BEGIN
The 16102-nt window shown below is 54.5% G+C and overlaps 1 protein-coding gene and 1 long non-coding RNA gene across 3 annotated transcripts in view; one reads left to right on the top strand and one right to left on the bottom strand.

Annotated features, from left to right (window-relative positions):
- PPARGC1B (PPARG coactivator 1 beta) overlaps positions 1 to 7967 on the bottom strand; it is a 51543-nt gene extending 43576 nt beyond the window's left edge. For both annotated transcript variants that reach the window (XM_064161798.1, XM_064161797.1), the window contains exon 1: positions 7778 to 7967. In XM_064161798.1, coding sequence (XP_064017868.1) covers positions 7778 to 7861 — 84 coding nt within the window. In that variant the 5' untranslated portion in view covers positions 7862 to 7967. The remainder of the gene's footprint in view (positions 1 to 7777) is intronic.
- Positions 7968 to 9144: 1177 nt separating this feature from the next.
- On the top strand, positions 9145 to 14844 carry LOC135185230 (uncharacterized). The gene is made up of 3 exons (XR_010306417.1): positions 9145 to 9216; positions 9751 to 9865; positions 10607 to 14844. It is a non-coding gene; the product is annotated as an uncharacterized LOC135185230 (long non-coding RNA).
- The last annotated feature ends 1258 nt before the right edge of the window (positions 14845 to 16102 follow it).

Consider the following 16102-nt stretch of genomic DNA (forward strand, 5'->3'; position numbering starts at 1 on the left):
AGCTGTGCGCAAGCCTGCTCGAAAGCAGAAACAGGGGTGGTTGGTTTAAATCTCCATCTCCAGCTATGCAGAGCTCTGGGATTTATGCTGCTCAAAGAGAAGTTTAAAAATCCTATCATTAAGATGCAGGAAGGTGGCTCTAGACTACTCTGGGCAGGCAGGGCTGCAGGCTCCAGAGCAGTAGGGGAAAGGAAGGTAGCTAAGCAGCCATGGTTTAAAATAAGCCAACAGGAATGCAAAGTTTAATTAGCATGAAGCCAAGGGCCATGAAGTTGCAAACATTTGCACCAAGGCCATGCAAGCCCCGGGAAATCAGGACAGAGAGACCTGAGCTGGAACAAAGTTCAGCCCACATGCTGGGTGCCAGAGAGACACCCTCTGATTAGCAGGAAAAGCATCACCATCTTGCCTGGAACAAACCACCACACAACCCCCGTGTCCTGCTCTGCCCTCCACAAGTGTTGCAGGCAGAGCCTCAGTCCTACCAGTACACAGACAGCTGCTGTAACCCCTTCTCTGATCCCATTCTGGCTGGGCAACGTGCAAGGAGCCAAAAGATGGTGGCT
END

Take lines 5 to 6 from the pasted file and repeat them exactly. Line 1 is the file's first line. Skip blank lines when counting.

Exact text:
- On the top strand, positions 9145 to 14844 carry LOC135185230 (uncharacterized). The gene is made up of 3 exons (XR_010306417.1): positions 9145 to 9216; positions 9751 to 9865; positions 10607 to 14844. It is a non-coding gene; the product is annotated as an uncharacterized LOC135185230 (long non-coding RNA).
- The last annotated feature ends 1258 nt before the right edge of the window (positions 14845 to 16102 follow it).